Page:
The spacing uphold linkages described above are not to be confused with the “stabilization linkage” that is sometimes used on the lower part of the hangers (e.g., the hanger 162, FIG. 3) on traditional systems, which is designed to prevent the carriers of a same train hitting each other if they were to oscillate in opposite directions. The addition of a “spacing upholding linkage”, as described above, doesn't preclude the additional use of a “stabilization linkage”, if so required.

It is noted that the train 142 is shown and described herein having three carriers for illustration purposes only. The train 142 (as well as all other trains on the system 10) could, alternatively, contain any number of carriers. For purposes of the description presented herein, the term “train” is intended to mean either a single carrier or a plurality of carriers connected together in a series relationship with each of the carriers being individually attached or attachable to the rope).

FIG. 2 illustrates the first terminal 60 in further detail, it being understood that the second terminal 90 may be configured in a substantially similar manner. With reference to FIG. 2, the terminal 60 may include an attach mechanism 66 located adjacent the bullwheel 62 and associated with the second portion 40 of the rope 20. A detach mechanism 68 may be located adjacent the bullwheel 62 and associated with the first portion 30 of the rope 20, as shown. A rail 80 may extend between the detach mechanism 68 and the attach mechanism 66, as shown.

The terminal 60 may further include a loading & unloading platform 70 and a personnel entry portal 72 and exit portal 74 to provide access to the platform. The loading and unloading platform 70 may include a loading and unloading rim 76 as shown. The loading and unloading rim 76 may have a profile corresponding to the profile of a portion of the rail 80 (in the exemplary embodiment illustrated, the rail and the loading and unloading rim 76 each have a curved profile in this area).

In general terms, the detach mechanism 68 serves to detach a carrier (e.g., one of the carriers 130, 132, 134 of the train 128) from the first portion 30 of the rope 20 and transfer the carrier onto the rail 80. The carriers 130, 132, 134 are shown in FIG. 2 in a stopped position suspended from the rail 80 after they have been removed from the rope 20 by the detach mechanism 68. As can be appreciated, the carriers, in this position, are located immediately adjacent the loading and unloading rim 76 of the platform 70 of the terminal 60 to facilitate passenger loading and unloading.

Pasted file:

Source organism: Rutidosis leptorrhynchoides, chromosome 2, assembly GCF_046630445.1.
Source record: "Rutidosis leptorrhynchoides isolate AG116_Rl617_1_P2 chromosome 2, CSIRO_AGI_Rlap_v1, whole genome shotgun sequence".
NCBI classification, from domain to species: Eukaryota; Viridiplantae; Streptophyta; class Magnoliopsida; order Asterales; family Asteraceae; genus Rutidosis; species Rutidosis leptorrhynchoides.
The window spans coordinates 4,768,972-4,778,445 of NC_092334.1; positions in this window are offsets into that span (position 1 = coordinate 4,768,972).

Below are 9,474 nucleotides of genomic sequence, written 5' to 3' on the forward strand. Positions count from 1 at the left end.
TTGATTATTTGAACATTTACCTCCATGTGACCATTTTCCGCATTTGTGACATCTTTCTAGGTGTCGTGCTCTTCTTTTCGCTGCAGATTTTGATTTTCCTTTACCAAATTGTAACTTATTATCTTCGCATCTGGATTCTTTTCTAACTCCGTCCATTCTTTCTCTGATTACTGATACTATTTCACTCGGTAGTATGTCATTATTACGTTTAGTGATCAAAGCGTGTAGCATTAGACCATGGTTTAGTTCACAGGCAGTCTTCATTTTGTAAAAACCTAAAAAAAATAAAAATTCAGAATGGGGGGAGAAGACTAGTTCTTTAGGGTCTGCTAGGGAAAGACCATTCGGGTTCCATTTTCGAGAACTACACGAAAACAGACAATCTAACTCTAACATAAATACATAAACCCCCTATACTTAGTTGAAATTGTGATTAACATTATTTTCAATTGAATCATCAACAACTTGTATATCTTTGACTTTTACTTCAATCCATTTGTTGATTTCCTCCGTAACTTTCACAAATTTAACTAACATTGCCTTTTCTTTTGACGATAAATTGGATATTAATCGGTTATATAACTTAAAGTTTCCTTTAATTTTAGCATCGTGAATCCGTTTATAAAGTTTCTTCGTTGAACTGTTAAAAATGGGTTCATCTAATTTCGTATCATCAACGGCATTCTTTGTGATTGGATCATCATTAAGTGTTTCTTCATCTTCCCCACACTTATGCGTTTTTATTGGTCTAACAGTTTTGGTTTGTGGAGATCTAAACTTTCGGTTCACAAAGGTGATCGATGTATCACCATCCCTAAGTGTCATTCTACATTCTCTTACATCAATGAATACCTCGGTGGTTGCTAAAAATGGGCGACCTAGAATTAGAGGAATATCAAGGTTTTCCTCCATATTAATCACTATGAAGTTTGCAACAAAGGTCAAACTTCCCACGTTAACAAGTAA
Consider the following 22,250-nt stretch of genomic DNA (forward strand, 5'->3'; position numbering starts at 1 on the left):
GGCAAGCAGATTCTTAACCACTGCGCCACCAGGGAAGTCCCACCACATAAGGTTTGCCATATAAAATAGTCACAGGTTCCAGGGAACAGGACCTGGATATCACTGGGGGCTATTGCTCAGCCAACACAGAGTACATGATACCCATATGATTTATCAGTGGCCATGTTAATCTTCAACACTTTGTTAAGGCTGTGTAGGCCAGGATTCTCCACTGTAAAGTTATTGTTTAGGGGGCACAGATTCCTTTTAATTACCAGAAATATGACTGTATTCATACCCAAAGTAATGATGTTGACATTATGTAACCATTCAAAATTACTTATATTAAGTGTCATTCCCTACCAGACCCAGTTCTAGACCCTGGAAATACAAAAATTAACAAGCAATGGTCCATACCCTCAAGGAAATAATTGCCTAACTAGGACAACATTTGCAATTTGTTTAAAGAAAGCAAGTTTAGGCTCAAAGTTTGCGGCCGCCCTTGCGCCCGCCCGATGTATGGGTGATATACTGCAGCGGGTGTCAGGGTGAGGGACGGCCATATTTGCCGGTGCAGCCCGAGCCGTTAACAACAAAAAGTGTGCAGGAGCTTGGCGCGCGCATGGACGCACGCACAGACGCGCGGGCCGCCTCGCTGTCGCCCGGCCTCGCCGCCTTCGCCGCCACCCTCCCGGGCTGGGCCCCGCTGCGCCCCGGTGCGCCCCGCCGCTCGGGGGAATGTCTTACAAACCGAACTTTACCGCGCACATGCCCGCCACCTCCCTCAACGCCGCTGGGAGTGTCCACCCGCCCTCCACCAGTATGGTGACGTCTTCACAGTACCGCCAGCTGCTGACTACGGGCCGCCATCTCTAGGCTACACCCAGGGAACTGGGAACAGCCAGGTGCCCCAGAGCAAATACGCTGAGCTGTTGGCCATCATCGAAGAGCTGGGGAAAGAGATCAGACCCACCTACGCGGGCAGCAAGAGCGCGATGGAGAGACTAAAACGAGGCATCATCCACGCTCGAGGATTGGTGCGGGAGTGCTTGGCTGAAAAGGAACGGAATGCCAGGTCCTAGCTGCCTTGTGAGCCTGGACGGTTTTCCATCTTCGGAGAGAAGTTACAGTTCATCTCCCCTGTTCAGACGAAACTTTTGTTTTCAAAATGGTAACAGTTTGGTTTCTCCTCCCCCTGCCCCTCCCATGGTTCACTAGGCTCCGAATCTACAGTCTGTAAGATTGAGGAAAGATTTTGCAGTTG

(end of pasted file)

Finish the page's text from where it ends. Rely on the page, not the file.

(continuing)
After loading and unloading have been completed, the attach mechanism 66 serves to attach a carrier (e.g., one of the carriers 130, 132, 134) to the second portion 40 of the rope 20.

FIGS. 4 and 5 illustrate the terminal 60 in even further detail. With reference to FIGS. 4 and 5, it can be seen that the detach mechanism 68 may include a ramp 100 located adjacent the rail 80. In a similar manner, the attach mechanism 66 may also include a ramp 102. An outer floor guide 108 may be provided in the loading and unloading platform 70 adjacent the rim 76. Outer floor guide 108 may include outwardly flared portions 110, 112, at its leading and trailing ends, respectively. An inner floor guide 114 may be provided in the loading and unloading platform 70 as shown. Inner floor guide 114 may include inwardly flared portions 116, 118, at its leading and trailing ends, respectively. Outer and inner floor guides 108, 114 contact the bumper rails of carriers traveling through the terminal (e.g., the bumper rail 136, FIG. 3) in order to help control the movement of the carriers and prevent unwanted swaying. A person 86 is illustrated in FIG. 5 standing on the loading and unloading platform 70 waiting to board the carrier 132.

A terminal conveyor system (not shown), may also be housed within the terminal 60. The terminal conveyor system is used to move a train, e.g., the train 142, FIG. 1, along the rail 80 (FIG. 2) while the carriers in the train are detached from the rope 20. As will be discussed in further detail herein, the rope 20 slows to a relatively slower “terminal speed” before the detach/attach operations are carried out. The rope 20, does not, however, come to a complete stop. Accordingly, the terminal conveyor system also serves to decelerate a train that has just been detached from the rope 20 from the rope terminal speed to a complete stop, e.g., in the stopped position shown in FIG. 4. The terminal conveyor system is also used to accelerate a train from the stopped position to the rope terminal speed prior to reattaching the train to the cable. The terminal conveyor system may be any type of conveyor system, for example, a conventional type of system that uses rotating rubber tires to engage the friction plate of a carrier grip, e.g., the friction plate 224 of the carrier 144 grip mechanism 170, e.g., FIG. 6.